Well, it's Super Bowl Sunday, folks. For my non-American readers, that's when we all take breaks from our New Years' Resolutions of health and exercise and whatnot to sit around eating junk food while watching the final two teams alive in the National Football League take each other on for the Super Bowl Championship, the Vince Lombardi Trophy, the right to make commercials for Disney resorts, and -- if the winners are the New England Stupid Patriots -- undying hatred from Yours Truly. O what a wonderful day!
Time for some "Super Thoughts":
:: The other day, the two hosts of one of the Buffalo sports-talk radio shows I listen to were debating on whether the Super Bowl should be moved to Saturdays in the future, or if it should be kept on Sunday. The main idea seems to be that it's hard going to work the day after the Super Bowl, or something like that. I say, Bollocks. Consider the World Series in baseball: unless that thing goes to a Game Six, it's guaranteed to end on a night preceding a work day (Game Seven falls on a Sunday), no matter when it ends (Games Four, Five or Seven). The big complaint about the World Series is that the games start ridiculously late: network coverage opens at 8:00 p.m., with the first pitch coming after lineups, the National Anthem, and so on. The Super Bowl, on the other hand, kicks off by 6:30 p.m. generally, and even with an extended halftime, the game itself is almost always over by 10:00 p.m. In fact, the Super Bowl always ends early enough that the network carrying it has time to put some show on after the game -- sometimes a highly-regarded pilot, other times a special episode of a particularly popular show. If you regularly stay up to catch the late night news, you can stay up to catch the Super Bowl. It's not that demanding.
The better argument comes from the convenience of getting all of the people actually at the Super Bowl site back home. Over the week before the game, thousands of people descend upon the Super Bowl city (this year it's Jacksonville, Florida). And then, all of those people leave again on Monday or Tuesday after the game. Moving the game to Saturday would help alleviate traffic, heavy airport use, et cetera. Or so the argument went. Having never been to a Super Bowl, I wouldn't know. But I just like having the thing on Sunday nights; I suspect that the game would suffer a bit as a "water cooler" topic if it was two days old by the time one went back to work.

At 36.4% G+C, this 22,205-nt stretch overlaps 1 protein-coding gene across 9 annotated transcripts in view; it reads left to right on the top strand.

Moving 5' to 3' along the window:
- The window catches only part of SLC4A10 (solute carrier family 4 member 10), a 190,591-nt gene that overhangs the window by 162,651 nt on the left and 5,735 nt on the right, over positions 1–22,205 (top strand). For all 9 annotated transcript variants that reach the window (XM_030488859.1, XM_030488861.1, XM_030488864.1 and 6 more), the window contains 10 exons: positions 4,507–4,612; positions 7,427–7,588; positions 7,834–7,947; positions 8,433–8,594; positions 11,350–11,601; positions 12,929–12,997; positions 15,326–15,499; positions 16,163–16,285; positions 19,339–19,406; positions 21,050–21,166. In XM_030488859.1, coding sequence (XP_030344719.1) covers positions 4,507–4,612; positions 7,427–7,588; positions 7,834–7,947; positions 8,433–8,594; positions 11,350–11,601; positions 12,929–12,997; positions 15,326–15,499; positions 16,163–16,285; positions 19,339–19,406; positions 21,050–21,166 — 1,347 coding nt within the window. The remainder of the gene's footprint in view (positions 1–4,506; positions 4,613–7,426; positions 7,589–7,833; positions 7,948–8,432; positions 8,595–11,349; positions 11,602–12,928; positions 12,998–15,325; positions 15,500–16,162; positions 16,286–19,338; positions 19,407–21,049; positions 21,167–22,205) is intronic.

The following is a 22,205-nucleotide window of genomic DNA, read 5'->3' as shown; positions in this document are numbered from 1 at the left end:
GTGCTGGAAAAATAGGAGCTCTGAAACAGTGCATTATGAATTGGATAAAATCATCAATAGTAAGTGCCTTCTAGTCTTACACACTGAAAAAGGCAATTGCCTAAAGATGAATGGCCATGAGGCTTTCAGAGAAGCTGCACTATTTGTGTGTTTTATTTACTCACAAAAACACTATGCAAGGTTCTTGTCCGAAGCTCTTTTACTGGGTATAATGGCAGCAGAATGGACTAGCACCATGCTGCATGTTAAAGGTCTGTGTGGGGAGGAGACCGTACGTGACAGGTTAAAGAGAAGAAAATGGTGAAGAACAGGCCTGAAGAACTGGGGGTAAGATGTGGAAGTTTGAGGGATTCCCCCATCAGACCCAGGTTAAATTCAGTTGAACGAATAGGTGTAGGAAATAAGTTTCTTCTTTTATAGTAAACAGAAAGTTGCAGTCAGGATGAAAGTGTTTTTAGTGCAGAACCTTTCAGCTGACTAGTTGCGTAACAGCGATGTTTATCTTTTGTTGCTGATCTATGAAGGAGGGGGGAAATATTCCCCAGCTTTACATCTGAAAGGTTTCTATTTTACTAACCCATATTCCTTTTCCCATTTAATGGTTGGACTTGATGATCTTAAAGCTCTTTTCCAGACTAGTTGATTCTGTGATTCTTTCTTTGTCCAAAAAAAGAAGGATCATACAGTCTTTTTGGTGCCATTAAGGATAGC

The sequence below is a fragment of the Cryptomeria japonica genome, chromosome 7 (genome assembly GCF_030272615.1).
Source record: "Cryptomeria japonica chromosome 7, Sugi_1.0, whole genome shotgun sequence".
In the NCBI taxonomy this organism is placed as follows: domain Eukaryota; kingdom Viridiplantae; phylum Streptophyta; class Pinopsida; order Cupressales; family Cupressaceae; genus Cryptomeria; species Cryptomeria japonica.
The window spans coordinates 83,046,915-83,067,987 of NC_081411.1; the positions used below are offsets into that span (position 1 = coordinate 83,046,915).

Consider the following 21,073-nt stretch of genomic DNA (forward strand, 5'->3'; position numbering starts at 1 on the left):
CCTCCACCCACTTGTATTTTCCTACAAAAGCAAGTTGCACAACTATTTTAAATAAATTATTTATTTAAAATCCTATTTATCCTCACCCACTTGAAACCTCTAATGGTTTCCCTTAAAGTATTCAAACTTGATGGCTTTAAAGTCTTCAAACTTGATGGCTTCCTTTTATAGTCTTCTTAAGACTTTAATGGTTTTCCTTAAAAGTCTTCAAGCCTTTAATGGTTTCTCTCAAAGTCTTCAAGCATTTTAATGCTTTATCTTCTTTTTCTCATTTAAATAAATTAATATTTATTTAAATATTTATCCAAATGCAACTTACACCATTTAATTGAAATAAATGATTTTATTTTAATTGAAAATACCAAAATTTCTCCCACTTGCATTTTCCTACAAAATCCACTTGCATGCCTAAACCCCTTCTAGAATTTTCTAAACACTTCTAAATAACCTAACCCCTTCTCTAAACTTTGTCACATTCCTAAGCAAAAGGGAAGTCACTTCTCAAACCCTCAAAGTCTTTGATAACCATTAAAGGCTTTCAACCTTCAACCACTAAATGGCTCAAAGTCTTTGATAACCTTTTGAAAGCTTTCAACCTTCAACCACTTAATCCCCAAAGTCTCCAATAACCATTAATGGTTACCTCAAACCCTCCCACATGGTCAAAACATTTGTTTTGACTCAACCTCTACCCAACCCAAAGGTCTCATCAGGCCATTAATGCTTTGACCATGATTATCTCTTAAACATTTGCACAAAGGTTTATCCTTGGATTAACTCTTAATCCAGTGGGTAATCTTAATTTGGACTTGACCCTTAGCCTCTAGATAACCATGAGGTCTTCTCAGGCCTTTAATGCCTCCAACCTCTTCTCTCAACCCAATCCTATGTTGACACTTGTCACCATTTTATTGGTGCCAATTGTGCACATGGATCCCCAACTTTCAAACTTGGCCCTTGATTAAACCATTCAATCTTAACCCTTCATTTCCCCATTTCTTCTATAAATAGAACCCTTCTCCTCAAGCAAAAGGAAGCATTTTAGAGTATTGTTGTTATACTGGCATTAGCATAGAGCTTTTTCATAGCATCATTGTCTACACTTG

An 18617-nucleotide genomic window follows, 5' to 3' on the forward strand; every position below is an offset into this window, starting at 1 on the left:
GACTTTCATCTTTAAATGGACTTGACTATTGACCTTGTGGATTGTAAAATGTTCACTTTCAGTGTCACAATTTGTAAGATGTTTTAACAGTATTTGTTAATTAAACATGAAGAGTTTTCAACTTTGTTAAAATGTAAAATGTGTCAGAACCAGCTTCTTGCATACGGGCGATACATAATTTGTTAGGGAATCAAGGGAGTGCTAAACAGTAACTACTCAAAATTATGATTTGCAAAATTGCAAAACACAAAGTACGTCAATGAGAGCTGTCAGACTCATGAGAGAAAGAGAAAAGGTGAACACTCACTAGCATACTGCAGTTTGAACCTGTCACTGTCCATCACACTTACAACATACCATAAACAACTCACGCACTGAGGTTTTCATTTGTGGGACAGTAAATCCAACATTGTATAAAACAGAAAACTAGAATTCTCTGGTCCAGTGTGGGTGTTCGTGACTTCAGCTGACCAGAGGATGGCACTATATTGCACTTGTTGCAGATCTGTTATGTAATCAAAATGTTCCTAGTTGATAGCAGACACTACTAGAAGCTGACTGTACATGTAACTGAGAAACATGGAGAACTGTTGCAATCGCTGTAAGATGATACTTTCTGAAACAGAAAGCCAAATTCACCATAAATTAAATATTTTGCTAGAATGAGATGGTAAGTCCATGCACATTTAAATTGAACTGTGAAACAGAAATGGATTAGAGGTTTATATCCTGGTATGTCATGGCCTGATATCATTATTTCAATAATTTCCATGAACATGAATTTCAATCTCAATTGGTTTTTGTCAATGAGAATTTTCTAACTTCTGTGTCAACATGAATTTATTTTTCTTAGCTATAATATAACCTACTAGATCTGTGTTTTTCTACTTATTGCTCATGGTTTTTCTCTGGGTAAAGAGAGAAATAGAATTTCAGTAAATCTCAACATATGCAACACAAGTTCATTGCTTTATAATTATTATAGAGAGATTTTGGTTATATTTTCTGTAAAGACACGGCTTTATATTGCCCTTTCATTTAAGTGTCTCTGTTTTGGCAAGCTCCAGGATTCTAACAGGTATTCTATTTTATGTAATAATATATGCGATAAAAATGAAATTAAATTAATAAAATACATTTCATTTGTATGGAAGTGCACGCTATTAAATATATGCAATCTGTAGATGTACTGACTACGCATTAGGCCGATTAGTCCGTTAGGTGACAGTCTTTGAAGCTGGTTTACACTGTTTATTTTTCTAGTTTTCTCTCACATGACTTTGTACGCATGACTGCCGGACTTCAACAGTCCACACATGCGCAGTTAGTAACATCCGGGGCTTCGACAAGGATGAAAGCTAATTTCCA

(But then, for four years in a row I had to show my face around college the day after the Bills lost the Super Bowl, so there's a reverse argument to be made, too. Hmmmm.)
:: Why the StuPats will win the Super Bowl.
:: Why the Eagles will win the Super Bowl.
:: My prediction? I suppose I should offer one. I've come close, a whole bunch of times, to convincing myself that the Eagles were going to win, but I just can't pick them, much as I'd like to. I'll still be rooting for them, and if they do win, I will of course dance with great joy as the StuPats fall from "dynasty" to "another memorable team that lost the Super Bowl", much like Joe Theissman's Redskins. But I just don't think the scenarios that lead to an Eagles victory are all that likely. Sooner or later Tom Brady is going to look bad in a big game; sooner or later the StuPats' patchwork defense will let them down; sooner or later Adam Vinatieri will honk a big kick; sooner or later some head coach will figure out that Bill Belichick actually doesn't know what he's going to do. But that day isn't today. I'm not looking for a StuPat blowout -- rhetoric aside, the StuPats aren't the 1989 49ers, and the Eagles aren't the 1989 Broncos, so no StuPat 55-10 win here -- but I am expecting a fairly convincing win, something along the lines of StuPats 30, Eagles 17. And then, of course, the Archangels of Heaven will descend and elevate Bill Belichick and Tom Brady into the sky, where their spirits shall inhabit two new stars which shall shine down upon our fragile globe, thus ushering in a new era of Peace and Goodness on Earth.
Oh, Eagles, please! Make it stop!